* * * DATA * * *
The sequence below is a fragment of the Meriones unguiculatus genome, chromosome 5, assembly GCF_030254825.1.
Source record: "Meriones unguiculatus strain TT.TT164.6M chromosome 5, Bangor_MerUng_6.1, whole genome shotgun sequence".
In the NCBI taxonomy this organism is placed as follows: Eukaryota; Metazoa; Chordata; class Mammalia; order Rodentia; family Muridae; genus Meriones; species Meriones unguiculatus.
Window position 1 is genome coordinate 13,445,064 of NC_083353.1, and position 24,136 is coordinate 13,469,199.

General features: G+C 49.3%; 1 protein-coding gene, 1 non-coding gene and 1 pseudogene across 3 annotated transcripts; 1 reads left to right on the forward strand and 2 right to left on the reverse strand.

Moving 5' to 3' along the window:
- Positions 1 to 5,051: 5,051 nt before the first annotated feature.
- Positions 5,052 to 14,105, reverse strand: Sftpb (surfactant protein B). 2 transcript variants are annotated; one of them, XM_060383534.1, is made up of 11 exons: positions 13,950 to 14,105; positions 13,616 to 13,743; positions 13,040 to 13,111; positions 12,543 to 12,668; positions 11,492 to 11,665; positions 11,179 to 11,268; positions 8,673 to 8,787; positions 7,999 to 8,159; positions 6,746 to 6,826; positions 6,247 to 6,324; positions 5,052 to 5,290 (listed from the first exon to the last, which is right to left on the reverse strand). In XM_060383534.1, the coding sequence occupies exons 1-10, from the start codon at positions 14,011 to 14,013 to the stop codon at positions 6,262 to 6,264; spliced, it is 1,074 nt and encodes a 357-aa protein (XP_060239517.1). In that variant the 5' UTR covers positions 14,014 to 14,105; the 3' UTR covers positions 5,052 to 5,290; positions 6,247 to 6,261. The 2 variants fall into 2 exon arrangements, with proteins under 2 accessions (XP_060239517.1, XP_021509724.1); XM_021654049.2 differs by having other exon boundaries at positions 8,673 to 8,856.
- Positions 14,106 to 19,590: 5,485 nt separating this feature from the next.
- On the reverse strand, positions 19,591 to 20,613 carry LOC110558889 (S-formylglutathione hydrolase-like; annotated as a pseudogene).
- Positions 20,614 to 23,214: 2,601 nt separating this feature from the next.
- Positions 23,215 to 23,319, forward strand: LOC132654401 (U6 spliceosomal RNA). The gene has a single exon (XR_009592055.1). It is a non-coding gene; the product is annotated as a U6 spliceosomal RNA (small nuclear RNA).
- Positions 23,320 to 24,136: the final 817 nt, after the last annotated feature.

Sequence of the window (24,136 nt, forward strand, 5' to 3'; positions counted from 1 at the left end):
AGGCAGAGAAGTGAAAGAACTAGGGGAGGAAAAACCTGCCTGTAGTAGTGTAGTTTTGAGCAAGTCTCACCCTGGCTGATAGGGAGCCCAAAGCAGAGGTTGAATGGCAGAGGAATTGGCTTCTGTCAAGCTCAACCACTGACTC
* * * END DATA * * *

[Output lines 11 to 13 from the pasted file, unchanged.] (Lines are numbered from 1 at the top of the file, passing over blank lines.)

- Positions 20,614 to 23,214: 2,601 nt separating this feature from the next.
- Positions 23,215 to 23,319, forward strand: LOC132654401 (U6 spliceosomal RNA). The gene has a single exon (XR_009592055.1). It is a non-coding gene; the product is annotated as a U6 spliceosomal RNA (small nuclear RNA).
- Positions 23,320 to 24,136: the final 817 nt, after the last annotated feature.